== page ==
Joe Gardner is a middle-aged New Yorker who teaches music in a high school but aspires to become a jazz pianist. Even though his mother insists that he must have a job with insurance, Joe’s heart lies in becoming a jazz musician. He receives an invitation from an old student of his, a jazz drummer, to apply for a jazz gig on the same day that the school he works at offers him a full-time job. Once in a lifetime events do not really happen twice in a day, do they? The same applies to what happens to Joe. He falls into a septic pit just as he excitedly calls a friend to tell them about the gig he just scored. Joe’s enlightenment happens as he falls through this space, which seems to be an allegory of emptiness we occasionally fall through in life, as the viewers almost question whether he really fell into that pit.
One of the writers of the movie also wrote the 2015 film “Inside Out” which is another Pixar production. I believe this team is exceptionally talented at analyzing emotional situations and insight. The scenario of Soul is just as good as that of “Inside Out” which cleverly revolves around the idea of archetyping emotions that control our body from the prefrontal cortex. Joe’s story after he falls into the pit is another “inspiration” story. Two paths lie ahead of him in the space he falls through: One path, the path he is expected to follow, will take him to the “Great Beyond” (afterlife). But Joe escapes this path because he has a gig to play that very evening and finds himself at the “Great Before” (before life) where every individual is matched with their personality before they are born. Souls that are not born yet get ready to their lives on Earth here. The soul that finds their “spark”, their purpose in life, is ready to be sent off. Joe will be guiding a young soul which has yet to find their spark as he tries to go back to Earth.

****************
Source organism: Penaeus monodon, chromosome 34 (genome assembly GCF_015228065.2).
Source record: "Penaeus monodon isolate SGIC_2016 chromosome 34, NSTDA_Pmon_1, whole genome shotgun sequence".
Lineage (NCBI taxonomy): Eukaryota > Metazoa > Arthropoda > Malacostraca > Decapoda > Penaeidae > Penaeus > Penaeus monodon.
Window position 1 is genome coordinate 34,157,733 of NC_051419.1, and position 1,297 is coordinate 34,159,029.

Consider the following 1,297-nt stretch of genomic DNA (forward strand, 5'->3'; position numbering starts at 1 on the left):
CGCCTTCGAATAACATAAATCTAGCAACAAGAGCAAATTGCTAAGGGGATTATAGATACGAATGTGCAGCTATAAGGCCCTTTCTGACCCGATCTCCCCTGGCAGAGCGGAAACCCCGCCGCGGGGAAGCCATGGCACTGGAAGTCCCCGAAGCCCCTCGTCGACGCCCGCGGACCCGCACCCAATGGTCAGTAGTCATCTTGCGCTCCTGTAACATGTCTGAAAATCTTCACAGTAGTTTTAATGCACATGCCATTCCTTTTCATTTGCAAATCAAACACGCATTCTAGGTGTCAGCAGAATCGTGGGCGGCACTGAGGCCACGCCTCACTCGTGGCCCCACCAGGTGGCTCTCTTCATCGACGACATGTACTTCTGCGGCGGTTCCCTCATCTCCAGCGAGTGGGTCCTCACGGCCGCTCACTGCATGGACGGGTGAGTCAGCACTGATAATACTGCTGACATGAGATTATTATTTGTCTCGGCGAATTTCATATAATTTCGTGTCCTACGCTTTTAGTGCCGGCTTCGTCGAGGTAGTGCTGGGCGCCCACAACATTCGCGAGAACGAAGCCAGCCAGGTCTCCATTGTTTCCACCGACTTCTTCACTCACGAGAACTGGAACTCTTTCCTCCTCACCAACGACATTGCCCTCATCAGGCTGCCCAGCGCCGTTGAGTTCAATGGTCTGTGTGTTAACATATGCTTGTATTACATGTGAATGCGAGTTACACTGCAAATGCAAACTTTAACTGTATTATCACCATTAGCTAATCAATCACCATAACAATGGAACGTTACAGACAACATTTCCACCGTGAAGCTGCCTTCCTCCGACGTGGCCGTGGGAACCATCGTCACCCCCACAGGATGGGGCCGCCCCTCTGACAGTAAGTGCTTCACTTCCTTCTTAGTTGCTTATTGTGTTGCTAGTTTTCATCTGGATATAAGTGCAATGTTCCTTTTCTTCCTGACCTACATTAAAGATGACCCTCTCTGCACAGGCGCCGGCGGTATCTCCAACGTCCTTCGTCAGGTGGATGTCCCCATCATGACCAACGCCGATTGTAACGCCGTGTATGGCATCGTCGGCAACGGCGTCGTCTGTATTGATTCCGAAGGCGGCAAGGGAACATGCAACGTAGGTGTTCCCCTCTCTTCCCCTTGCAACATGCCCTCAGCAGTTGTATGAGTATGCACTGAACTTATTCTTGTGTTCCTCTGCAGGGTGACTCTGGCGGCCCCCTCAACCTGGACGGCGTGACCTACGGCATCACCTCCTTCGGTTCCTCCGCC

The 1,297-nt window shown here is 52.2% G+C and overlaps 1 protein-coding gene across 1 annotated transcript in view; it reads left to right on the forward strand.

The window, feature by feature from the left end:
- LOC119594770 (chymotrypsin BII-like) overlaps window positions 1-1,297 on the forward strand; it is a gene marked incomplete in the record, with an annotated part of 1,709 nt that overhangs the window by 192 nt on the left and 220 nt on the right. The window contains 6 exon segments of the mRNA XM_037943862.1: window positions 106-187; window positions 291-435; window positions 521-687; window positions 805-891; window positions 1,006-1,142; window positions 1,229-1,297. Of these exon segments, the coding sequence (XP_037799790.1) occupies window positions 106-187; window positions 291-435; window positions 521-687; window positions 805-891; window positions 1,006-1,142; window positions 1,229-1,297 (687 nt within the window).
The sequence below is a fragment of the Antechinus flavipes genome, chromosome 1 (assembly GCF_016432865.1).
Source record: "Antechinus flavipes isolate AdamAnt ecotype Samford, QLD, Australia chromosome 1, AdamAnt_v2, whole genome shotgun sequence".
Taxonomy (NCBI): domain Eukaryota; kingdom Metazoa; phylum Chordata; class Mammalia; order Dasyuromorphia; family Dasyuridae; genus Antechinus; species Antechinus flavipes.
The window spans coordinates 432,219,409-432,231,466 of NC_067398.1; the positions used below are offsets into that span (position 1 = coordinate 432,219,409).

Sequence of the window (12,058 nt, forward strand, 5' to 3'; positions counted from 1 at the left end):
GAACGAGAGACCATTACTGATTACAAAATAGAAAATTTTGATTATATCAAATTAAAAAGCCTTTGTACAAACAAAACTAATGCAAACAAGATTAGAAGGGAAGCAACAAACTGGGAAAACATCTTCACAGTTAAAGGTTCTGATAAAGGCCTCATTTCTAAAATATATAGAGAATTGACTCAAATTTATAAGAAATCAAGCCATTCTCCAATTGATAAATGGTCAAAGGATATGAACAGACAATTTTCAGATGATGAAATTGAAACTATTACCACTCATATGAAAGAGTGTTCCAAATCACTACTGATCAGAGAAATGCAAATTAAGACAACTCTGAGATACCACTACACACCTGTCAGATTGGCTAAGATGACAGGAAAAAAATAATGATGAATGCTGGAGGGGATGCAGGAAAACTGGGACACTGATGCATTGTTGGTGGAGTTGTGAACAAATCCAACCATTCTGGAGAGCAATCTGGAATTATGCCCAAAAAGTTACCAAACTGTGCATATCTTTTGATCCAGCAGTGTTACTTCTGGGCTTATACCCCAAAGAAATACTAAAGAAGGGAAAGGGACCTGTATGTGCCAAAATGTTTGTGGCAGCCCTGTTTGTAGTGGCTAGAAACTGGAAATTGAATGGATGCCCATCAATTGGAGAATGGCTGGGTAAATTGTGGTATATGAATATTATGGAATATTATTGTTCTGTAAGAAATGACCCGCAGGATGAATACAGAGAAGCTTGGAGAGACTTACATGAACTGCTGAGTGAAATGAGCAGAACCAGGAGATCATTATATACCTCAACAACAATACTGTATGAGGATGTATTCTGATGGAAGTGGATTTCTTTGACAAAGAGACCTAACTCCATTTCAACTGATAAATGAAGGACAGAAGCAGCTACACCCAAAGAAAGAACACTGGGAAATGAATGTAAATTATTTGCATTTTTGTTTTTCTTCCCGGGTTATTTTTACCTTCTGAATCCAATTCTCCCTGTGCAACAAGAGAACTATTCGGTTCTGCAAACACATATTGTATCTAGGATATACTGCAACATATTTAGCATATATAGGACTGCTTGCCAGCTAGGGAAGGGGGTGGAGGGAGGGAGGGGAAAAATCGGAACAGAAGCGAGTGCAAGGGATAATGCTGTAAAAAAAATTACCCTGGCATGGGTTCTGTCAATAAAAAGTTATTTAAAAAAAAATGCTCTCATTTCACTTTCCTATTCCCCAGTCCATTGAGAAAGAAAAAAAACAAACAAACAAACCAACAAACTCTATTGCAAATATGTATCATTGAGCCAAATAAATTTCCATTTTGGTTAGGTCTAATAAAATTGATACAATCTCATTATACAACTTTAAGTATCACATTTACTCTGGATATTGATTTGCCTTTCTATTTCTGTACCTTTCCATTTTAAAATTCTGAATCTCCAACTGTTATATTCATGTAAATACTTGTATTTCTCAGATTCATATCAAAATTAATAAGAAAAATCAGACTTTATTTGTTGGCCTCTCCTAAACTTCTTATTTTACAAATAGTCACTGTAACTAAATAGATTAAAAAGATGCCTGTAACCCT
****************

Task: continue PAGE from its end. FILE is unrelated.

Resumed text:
Half of the pieces in the soundtrack (the jazz pieces that we hear on Earth) belongs to the American musician Jon Battiste and the other half (electronic pieces we hear in the Beyond Life) belongs to Nine Inch Nails’ Trent Reznor and Atticus Ross duo. Musicians such as Herbie Hancock, Terri Lyne Carrington and Quincy Jones were consulted as well. I can easily say as someone who has adored film music composed by Nine Inch Nails ever since watching “Lost Highway” that their soundtrack works as a great storyteller in the surreal place that can be called ‘Beyond Life’.
“Soul” is a must-watch movie for everyone with its existentialist search, music and high-quality animations! It is a story on losing and finding; one that reminds us the question “what is the purpose of life?” once again. It is a great remedy to the questions on existentialist worries we have been asking globally especially in the last year. Let’s be honest; we all lost something. Some of us lost their health, some lost their jobs, their sustenance, relatives due to illnesses, or almost did, in the best-case scenario. Some of us lost their self-esteem, life force, creative power, some of us lost loved ones due to ugly words spent during these horrible conditions. Dreams, future plans, the sparkle in our eyes, peace, mental health; all lost. We lost ourselves. We all lost. Now is the time to find these things again. Every single thing we have lost. One needs to start somewhere to be able to go on. We are all lost sometimes but what matters is never losing that spark inside!